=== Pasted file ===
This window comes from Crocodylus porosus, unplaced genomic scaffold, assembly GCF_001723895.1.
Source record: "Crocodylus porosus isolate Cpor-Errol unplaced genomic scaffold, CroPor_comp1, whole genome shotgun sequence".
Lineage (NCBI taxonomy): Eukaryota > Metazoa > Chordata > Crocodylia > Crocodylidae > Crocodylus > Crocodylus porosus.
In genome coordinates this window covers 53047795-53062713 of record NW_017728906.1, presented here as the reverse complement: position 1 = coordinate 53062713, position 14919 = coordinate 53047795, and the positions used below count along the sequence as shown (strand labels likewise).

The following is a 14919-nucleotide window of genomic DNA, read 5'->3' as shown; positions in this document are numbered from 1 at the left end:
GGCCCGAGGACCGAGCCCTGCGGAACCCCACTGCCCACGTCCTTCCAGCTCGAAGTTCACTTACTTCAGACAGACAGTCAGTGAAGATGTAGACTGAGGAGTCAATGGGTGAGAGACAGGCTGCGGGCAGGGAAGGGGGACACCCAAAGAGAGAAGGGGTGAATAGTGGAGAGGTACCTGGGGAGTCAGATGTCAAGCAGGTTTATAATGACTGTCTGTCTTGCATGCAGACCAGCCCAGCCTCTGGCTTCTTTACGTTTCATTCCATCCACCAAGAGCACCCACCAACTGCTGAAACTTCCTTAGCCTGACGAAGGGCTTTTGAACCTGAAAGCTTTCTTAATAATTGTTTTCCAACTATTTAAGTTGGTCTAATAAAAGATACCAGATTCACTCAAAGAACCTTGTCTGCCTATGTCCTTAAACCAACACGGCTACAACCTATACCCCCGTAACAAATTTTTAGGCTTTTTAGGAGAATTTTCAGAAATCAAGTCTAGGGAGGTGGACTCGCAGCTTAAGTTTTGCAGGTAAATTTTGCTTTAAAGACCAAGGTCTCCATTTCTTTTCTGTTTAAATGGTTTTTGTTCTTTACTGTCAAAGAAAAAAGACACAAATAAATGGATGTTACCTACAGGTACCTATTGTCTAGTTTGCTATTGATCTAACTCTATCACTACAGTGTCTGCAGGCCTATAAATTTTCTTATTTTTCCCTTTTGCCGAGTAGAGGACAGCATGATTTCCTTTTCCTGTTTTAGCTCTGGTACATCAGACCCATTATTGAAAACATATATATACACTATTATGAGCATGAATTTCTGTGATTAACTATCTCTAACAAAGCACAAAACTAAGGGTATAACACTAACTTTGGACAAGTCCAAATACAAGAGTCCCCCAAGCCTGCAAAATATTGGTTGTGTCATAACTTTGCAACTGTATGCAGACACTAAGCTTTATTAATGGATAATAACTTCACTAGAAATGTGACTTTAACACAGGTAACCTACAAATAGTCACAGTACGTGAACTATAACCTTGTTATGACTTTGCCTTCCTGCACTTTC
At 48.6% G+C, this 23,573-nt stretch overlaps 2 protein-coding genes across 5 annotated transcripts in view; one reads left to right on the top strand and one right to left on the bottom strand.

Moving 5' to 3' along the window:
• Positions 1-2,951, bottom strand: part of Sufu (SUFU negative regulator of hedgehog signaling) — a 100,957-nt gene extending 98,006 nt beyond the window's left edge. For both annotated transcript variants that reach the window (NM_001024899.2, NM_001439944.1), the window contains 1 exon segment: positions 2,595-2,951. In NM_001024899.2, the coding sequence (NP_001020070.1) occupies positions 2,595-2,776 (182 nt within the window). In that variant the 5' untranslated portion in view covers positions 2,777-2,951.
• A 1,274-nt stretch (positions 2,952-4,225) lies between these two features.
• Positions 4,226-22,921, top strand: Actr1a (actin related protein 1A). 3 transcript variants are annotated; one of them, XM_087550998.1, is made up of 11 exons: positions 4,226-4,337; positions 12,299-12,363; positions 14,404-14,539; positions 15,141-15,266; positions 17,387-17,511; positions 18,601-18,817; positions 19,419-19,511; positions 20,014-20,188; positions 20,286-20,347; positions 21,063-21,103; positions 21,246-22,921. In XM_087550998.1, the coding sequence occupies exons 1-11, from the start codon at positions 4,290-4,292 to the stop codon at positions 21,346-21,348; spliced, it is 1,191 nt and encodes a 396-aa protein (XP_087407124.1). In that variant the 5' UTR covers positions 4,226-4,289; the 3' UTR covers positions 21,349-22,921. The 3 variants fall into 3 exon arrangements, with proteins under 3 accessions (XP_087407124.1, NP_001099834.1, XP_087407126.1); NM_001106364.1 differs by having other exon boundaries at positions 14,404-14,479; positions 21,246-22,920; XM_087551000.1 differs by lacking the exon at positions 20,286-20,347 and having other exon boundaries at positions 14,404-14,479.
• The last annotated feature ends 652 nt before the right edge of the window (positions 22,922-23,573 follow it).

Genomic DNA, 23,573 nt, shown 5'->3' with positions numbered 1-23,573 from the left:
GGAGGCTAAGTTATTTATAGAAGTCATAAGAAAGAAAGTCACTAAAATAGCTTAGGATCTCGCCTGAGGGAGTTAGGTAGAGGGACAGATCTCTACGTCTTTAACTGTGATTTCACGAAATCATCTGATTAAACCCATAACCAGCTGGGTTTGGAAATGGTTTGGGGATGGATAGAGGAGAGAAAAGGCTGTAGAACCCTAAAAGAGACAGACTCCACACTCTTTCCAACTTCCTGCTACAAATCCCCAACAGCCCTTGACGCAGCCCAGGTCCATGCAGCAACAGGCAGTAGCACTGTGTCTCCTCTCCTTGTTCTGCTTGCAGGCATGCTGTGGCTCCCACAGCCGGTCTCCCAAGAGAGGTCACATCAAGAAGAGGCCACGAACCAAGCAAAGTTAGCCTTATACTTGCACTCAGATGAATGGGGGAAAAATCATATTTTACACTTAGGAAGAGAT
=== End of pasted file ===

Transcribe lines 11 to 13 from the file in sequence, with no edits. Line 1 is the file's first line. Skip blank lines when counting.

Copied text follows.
• Positions 4,226-22,921, top strand: Actr1a (actin related protein 1A). 3 transcript variants are annotated; one of them, XM_087550998.1, is made up of 11 exons: positions 4,226-4,337; positions 12,299-12,363; positions 14,404-14,539; positions 15,141-15,266; positions 17,387-17,511; positions 18,601-18,817; positions 19,419-19,511; positions 20,014-20,188; positions 20,286-20,347; positions 21,063-21,103; positions 21,246-22,921. In XM_087550998.1, the coding sequence occupies exons 1-11, from the start codon at positions 4,290-4,292 to the stop codon at positions 21,346-21,348; spliced, it is 1,191 nt and encodes a 396-aa protein (XP_087407124.1). In that variant the 5' UTR covers positions 4,226-4,289; the 3' UTR covers positions 21,349-22,921. The 3 variants fall into 3 exon arrangements, with proteins under 3 accessions (XP_087407124.1, NP_001099834.1, XP_087407126.1); NM_001106364.1 differs by having other exon boundaries at positions 14,404-14,479; positions 21,246-22,920; XM_087551000.1 differs by lacking the exon at positions 20,286-20,347 and having other exon boundaries at positions 14,404-14,479.
• The last annotated feature ends 652 nt before the right edge of the window (positions 22,922-23,573 follow it).

Genomic DNA, 23,573 nt, shown 5'->3' with positions numbered 1-23,573 from the left: